On Sunday, Apple warned investors and customers that it expects to ship fewer iPhone 14 Pro and iPhone 14 Pro Max units as the world’s most valuable tech company struggles with the ongoing Covid-19 lockdown in China.
The company said that demand for the pro models of the new iPhone 14 line is still high, but the lockdown restriction has caused it to lower its earlier shipment estimates. The warning is crucial for Apple as the company, like many others, gets ready for the holiday shopping season.
“The facility in Zhengzhou, China, is currently running at a significantly lower capacity. As we did during the COVID-19 pandemic, we are putting the health and safety of the workers in our supply chain first,” the company said in a blog post.
China put a seven-day lockdown on the area around Foxconn’s main plant in Zhengzhou earlier this month. This was on top of a similar restriction place on the region last month.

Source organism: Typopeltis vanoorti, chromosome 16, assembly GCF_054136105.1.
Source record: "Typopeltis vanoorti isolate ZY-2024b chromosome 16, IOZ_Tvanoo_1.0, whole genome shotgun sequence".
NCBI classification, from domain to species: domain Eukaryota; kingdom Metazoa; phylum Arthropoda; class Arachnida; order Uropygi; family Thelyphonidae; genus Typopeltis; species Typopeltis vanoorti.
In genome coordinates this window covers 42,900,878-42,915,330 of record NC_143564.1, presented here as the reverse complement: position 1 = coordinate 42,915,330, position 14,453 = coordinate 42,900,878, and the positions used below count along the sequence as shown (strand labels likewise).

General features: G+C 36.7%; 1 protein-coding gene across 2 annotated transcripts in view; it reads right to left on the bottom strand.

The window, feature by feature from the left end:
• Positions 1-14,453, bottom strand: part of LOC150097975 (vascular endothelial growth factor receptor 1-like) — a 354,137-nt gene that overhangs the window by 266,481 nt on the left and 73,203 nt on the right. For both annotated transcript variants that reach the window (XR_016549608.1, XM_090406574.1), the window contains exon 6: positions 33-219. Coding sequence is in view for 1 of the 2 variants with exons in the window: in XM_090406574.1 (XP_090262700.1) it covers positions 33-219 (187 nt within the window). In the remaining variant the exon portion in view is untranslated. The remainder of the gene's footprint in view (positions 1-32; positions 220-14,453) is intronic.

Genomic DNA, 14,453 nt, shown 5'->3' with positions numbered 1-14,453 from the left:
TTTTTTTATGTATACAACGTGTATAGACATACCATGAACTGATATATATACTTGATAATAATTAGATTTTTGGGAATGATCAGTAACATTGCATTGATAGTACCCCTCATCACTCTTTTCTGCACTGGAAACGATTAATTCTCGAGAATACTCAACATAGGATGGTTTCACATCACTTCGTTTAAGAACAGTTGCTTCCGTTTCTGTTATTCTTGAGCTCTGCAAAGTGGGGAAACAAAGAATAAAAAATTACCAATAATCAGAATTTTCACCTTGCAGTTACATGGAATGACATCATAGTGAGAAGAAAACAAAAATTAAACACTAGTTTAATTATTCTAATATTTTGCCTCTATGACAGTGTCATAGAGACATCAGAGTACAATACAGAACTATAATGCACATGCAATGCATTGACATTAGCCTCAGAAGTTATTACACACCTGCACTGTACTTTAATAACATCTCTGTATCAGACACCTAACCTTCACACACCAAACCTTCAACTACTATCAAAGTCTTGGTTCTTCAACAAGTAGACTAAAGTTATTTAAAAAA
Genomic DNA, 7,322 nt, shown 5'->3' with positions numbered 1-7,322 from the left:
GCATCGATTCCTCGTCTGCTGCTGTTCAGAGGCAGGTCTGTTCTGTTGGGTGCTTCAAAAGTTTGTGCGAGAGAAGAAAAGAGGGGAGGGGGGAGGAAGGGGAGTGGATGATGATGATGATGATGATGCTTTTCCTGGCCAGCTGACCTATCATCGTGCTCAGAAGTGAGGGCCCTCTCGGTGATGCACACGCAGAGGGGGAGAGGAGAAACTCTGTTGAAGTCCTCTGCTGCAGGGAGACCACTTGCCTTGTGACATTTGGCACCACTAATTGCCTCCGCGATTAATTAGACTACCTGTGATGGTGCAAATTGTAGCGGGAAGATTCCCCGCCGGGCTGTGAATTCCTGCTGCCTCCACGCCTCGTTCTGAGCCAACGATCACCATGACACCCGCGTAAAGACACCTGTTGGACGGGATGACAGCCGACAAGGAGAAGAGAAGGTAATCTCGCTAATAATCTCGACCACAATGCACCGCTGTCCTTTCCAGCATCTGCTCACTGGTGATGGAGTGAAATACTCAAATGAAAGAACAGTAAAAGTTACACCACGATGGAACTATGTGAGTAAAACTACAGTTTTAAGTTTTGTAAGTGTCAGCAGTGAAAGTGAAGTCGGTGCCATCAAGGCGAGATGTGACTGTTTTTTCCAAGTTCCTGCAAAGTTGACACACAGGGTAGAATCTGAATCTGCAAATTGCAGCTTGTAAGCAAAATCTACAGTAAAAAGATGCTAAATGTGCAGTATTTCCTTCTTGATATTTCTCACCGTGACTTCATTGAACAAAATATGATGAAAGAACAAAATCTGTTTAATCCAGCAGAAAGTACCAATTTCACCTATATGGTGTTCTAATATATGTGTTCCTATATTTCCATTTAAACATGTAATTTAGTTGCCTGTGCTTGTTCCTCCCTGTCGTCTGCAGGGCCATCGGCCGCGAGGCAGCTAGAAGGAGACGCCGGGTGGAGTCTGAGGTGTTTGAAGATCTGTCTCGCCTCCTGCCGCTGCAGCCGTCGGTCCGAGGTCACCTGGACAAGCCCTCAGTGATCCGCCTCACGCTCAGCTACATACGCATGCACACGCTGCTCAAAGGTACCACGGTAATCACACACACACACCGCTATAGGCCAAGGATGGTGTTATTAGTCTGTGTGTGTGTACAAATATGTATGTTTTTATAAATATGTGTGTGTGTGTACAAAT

The assembly line, also known as “iPhone City,” is where most of Apple’s smartphones are make. and it is home to about 200,000 workers. Analysts at research firm Counterpoint say that four out of five iPhones from the current generation are make at a plant owned by Foxconn.
Foxconn said in a separate statement on Sunday that it would “revise down” its outlook for the fourth quarter and that it was working with the government to “resume production at full capacity as soon as possible.”
Apple, like many other companies, has been trying to find ways to keep shipping its products despite a global supply chain disruption for over two years. It rarely talks about its shipments as it did on Sunday, and usually, it does so during its quarterly earnings calls.
The update, however, doesn’t come as a surprise. Tim Cook, the CEO of Apple, said on the earnings call last month that the supply of the iPhone 14 Pro and iPhone 14 Pro Max has been “constraine” since they came out. “We are still limited today, so we’re working very hard to meet the demand. He said on the call.
The company said on Sunday that it was “working closely with our supplier to return to normal production levels while ensuring the health and safety of every worker.”